Patent Term Adjustment and Drug Patent Term Extension after Amendment to Chinese Patent Law

Release time:2021-06-11 Reprinted from: Reading volume:

As we reported in our October 2020 and May 2021 Newsletters, the Fourth Amendment to Chinese Patent Law has become effective from June 1, 2021. In this regard, we want to draw your attention to the following two provisions in the new Patent Law.

Article 42.2  For patents granted after four (4) years from the application date and three (3) years from date of request for substantive examination, the CNIPA, upon patentee's request, shall compensate the patent term due to unreasonable delays during prosecution of the patent, except for delays caused by the applicant. (We refer this provision as Patent Term Adjustment or PTA).

Article 42.3  In order to compensate for time used for new drug evaluation and approval, the CNIPA, upon patentee's request, shall compensate the term of a relevant patent for an approved new drug in China. The added term shall not exceed five (5) years and the total remaining term of the patent, from the date the new drug enters the market, shall not exceed fourteen (14) years. (We refer this provision as Drug Patent Term Extension or PTE).

As we reported earlier, the corresponding amendments to the Implementing Regulations of the Chinese Patent Law and the Patent Examination Guidelines have not been enacted yet. Therefore, many practical details regarding how the PTA and PTE will be implemented remain unclear.

According to the Temporary Rules published on May 24, 2021, applicants can now make relevant requests regarding the PTA and/or PTE. However, the CNIPA will only examine such requests after the enactment of the amended Implementing Regulations of the Chinese Patent Law.

Under such circumstances, we would like to provide the following comments and advice regarding the two provisions.

Patent Term Adjustment (PTA). We believe that the interpretation of (a) "unreasonable delays" (during prosecution of the patent by the CNIPA) and (b) "delays caused by the applicant" will be the key in implementing Article 42.2.

Regarding (a), one proposed interpretation is that any delays beyond "4 years after application date and 3 years after request for substantive examination" in granting the patent would be regarded as unreasonable on the part of the CNIPA. We think this is a reasonable interpretation, although we do not have any additional information or guidance from the CNIPA or elsewhere in this regard. However, since applicant's actions will most likely be irrelevant to the interpretation of this term, we do not think it is necessary to do too much analysis or speculation in this regard.

On the other hand, interpretation of (b), delays caused by applicant, is much more important. In this regard, the Draft Amendment to the Implementing Regulations of the Chinese Patent Law does provide some guidance. According to the draft, the following actions would be considered as delays caused by the applicant:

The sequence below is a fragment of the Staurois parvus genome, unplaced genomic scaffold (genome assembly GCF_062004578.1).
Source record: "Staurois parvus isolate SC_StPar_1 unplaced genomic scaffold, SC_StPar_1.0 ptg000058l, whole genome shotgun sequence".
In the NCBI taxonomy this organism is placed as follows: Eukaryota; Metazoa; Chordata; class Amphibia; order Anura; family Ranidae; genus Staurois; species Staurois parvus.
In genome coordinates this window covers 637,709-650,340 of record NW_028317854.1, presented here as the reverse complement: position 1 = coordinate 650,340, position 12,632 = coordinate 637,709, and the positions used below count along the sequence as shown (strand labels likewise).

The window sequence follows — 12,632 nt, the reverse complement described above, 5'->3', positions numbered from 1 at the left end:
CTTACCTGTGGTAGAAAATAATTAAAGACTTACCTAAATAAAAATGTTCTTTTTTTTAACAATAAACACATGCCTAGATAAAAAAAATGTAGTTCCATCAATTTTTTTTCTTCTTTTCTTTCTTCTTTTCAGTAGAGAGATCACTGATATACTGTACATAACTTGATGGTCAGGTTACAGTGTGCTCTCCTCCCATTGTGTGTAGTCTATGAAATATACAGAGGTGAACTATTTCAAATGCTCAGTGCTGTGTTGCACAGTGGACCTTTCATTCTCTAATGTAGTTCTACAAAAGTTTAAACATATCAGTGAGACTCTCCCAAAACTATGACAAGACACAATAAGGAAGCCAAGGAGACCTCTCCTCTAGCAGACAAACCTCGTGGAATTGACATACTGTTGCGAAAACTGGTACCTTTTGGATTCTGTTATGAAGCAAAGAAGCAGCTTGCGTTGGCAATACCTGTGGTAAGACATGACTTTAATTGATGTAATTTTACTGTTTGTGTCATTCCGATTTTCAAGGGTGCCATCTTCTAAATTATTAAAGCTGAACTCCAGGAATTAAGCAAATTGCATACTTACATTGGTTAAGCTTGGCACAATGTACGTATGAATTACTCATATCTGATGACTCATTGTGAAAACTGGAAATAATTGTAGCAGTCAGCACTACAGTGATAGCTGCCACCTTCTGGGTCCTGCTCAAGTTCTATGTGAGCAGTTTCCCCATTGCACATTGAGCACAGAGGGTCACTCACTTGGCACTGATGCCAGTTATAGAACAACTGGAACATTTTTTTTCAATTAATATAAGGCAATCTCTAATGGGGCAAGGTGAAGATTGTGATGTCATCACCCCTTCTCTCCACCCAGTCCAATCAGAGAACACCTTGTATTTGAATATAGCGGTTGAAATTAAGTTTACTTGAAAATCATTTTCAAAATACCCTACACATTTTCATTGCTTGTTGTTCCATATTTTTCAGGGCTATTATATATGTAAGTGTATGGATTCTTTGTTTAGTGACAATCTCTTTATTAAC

(1) Failure to respond to a CNIPA official notice within the specified time period,
(2) Filing a requesting for deferred examination,
(3) Incorporation by reference, and
(4) Others

It is not clear whether the above actions by the applicant would disqualify him from requesting a PTA at all, or the CNIPA would simply deduct the time corresponding to the above delays caused by the applicant from the compensated patent term. In this regard, we of course suggest that applicants keep the above (1) – (3) actions in mind during the application and prosecution process. We further note that, in (1), official notices include not only Examination Reports (Office Actions), but also all other official notices with the specified response time period. In this regard, please let us know if you have any questions, or contact our responsible attorney in a specific case.

Drug Patent Term Extension (PTE). Many details are still not very clear, especially regarding the definition of "new drug in China" and how a patent would be linked to the drug. However, considering the potentially substantial extension term, we encourage relevant patentees to actively consider this option.

We suggest that, if the patentee believes that a patent may belong to the Article 42.3 situation, namely, the patent's term is diminished while the patentee waits for review and approval of a new drug (relating to a chemical drug, a biological product, or a Chinese medicine), he should consider requesting for patent term extension (PTE) of the corresponding patent (including but not limited to product patent, process patent and medical use patent, but possibly only one of them), within three (3) months from the approval date of the new drug in China.

In this regard, please let us know if you have any questions, or contact our responsible attorney in a specific case.

Another uncertainty regarding the PTA and PTE is how they would work together. Would the compensated terms from the PTA and PTE be added together, or would there be restrictions or limitations when both requests are made?

As can be seen, although Patent Term Adjustment and Drug Patent Term Extension are very much welcome changes to patentees, many practical details regarding the implementation of these changes are still not very clear. However, despite the uncertain situation, we strongly encourage patentees to actively consider making the relevant requests for suitable patents.

If you have any questions, please contact us at

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